Bandai Gun O'Clock alarm clock review (Verdict: Fun but too quiet)


Reader Tucker Cummings bought the Bandai Gun O'Clock. Here's what she thinks of it!

I have never been a morning person. I need at least a liter of coffee to function between the hours or 8 and noon. I pity anyone who tries to wake me in the morning. Sleep is an awesome, awesome thing, and woe betide anyone who tries to come between me and my REM cycles. My mom could never wake me up in high school without me swearing at her, although my alarm clock always seemed to take the brunt of my morning aggression. And I'm sure I'm not alone in my hatred of that most awful of inventions: the alarm clock. I can't even tell you how many alarm clocks I have broken over the years by throwing them across the room or pounding them with angry morning fists. So of course I was intrigued by reports of an alarm clock that actually encouraged you to shoot the damn thing.

So I pre-ordered my Bandai Gun O'clock from Strapya World, and I picked it up from the post office this morning on my way to work. It was totally worth the cash I plunked down to have the thing shipped here from Japan.

The clock is, thankfully, fairly intuitive to operate. The clock does come with instructions, but they are Japanese-only. Setting the time was easy to figure out, but I did have to refer to the directions to figure out how to set the alarm (thankfully I have 2 semesters of Japanese under my belt, but it was still embarrassing to realize all I had to do to enter the Alarm Set Mode was hold down the alarm button, instead of tapping it).

The clock and gun were both a little smaller than I expected them to be when I finally extracted them from the packaging. I ran around the house hunting down the 6 double A batteries I needed to run the clock (two for the gun, and four for the clock).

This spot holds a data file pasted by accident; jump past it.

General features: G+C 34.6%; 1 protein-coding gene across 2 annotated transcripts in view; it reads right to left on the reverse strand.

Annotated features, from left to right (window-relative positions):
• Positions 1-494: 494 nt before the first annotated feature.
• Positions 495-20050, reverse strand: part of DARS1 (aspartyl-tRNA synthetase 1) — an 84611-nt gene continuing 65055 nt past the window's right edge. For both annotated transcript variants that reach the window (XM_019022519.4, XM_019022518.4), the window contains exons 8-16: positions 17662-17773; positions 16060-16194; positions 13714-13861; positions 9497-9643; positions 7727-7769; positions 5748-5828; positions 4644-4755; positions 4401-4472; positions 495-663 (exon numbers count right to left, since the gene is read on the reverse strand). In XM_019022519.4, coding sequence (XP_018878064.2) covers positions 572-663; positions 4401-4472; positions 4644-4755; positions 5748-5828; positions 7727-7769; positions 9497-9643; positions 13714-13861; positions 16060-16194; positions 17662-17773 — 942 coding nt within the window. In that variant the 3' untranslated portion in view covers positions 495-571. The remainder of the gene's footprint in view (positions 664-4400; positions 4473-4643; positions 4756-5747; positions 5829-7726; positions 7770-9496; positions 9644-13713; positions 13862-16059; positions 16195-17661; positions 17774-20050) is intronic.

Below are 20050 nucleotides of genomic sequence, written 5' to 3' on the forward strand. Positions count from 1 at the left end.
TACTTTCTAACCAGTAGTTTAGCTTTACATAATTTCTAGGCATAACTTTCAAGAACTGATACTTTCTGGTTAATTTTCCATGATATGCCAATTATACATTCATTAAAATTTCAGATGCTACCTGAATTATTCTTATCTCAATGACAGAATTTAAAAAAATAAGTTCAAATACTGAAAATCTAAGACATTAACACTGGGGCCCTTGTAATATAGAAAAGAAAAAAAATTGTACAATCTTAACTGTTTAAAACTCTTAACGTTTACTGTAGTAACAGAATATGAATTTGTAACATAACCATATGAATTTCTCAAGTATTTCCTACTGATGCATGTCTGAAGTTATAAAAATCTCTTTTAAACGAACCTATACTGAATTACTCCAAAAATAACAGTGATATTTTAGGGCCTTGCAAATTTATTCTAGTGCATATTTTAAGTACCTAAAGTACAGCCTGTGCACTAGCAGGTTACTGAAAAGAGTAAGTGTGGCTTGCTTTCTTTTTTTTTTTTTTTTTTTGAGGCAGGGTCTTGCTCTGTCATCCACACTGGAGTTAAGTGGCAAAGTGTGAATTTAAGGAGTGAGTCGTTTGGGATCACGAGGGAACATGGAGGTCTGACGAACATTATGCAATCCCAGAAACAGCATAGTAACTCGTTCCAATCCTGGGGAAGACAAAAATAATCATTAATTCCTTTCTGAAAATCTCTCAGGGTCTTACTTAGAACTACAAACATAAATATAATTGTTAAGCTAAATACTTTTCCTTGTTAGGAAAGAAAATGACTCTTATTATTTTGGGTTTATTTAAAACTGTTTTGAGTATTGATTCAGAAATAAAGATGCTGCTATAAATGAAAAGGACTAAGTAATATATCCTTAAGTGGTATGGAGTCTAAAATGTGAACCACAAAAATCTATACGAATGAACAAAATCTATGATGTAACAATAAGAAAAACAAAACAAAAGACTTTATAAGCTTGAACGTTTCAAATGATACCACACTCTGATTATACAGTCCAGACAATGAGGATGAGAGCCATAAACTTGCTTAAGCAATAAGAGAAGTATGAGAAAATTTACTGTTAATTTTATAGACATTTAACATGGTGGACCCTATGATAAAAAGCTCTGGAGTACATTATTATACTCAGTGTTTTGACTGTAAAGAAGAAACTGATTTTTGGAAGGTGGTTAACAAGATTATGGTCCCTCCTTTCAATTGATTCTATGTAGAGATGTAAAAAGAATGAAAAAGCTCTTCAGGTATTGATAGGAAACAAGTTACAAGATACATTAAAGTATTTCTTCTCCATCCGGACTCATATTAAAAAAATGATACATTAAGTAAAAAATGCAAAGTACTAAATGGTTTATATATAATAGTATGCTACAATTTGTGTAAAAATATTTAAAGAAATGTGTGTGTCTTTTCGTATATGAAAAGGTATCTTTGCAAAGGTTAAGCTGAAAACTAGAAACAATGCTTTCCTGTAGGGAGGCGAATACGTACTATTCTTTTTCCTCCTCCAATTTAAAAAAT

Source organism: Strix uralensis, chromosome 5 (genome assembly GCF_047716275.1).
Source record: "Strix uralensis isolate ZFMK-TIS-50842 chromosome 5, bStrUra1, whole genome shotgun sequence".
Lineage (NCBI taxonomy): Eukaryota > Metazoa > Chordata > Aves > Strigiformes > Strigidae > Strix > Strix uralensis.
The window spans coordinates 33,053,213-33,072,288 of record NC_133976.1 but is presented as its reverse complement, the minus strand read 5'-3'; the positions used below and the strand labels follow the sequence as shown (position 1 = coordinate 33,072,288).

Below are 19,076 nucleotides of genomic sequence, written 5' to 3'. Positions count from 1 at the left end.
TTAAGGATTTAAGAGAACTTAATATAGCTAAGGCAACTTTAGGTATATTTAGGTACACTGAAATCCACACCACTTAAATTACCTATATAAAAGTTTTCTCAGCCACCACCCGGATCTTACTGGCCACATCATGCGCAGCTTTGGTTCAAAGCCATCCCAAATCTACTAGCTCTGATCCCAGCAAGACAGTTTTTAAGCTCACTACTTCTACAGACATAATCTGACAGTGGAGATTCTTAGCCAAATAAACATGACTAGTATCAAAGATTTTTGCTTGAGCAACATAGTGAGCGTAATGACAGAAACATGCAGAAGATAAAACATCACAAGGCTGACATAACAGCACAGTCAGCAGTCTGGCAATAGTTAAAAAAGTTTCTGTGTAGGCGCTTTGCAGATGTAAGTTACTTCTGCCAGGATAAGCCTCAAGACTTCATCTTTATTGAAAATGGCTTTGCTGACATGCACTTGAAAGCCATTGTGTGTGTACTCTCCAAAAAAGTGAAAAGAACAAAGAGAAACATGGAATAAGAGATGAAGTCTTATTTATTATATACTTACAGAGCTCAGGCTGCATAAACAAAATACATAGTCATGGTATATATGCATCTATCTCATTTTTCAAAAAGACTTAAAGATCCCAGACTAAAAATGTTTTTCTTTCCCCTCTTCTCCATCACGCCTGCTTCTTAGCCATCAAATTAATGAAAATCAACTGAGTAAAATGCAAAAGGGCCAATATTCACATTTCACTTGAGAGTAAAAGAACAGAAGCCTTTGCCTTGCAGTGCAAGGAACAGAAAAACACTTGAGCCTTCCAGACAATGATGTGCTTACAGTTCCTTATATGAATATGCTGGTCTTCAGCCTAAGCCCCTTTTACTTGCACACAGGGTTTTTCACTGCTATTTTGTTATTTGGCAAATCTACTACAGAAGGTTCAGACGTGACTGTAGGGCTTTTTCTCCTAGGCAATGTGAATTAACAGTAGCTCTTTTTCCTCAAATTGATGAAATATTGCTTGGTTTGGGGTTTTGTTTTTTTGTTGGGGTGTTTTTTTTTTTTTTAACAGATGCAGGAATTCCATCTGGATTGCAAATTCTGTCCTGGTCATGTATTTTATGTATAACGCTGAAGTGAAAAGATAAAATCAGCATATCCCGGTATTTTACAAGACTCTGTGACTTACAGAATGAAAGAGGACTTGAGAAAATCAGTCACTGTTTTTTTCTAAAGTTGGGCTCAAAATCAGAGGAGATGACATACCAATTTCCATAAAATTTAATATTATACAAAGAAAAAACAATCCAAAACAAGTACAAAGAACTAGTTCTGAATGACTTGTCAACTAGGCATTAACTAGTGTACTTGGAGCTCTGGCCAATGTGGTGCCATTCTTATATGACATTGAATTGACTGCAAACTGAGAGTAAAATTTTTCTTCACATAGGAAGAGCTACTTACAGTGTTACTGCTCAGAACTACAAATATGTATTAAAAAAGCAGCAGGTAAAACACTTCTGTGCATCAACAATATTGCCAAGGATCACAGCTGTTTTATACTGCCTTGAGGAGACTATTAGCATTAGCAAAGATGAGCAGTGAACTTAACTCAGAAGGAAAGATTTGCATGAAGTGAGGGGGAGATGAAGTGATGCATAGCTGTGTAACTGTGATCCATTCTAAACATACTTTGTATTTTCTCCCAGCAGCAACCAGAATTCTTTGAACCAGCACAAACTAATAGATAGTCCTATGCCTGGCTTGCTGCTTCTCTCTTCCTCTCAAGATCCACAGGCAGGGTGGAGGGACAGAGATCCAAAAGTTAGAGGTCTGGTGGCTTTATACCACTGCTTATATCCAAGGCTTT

The gun itself is a cute little thing that looks like it was modeled after a Smith and Wesson semi-automatic pistol. It's espescially fun to shoot because it makes a cute “pew-pew” noise, and the slide action actually moves when you pull the trigger.

The Gun O'clock has all the fun of Duck Hunt on the NES. Which is to say, it's fun, but I wish there was more to do. Both game modes are designed for very short rounds of play, which I found tremendously disappointing.

The clock's display goes to sleep after a few minutes. The backlight turns off, and the numbers turn from red to black, rendering the clock pretty much useless. Clearly, this is not the clock you should buy if you are looking for a useful time piece. But chances are, if you bought this clock, it was for the coolness factor.

And there is plenty of cool to be found. The sound effects that play as you cycle through the numbers to change the time sound like a gun being cocked and then fired. If you start a round of gameplay, but then change your mind and go back to the clock setting without shooting the target, a loud ARGH is played. When you hit the target in game mode, a very American sounding voice praises you in flawless English.

My only complaint about the sound is that there is no way the alarm clock can be used for it's intended purpose. The alarm buzzer is waaaay too quiet. It's a soft chime that does not increase in volume. I'm a heavy sleeper, and there's no way that chime would wake me up.

Overall, a great conversation starter, and a great item to add to your collection of quirky Japanese imports. But Gun O'clock is certainly not your best bet for an alarm clock. Until Bandai releases Gun O'clock version 2.0, I'll just have to keep shooting my alarm clock with my real gun every morning.

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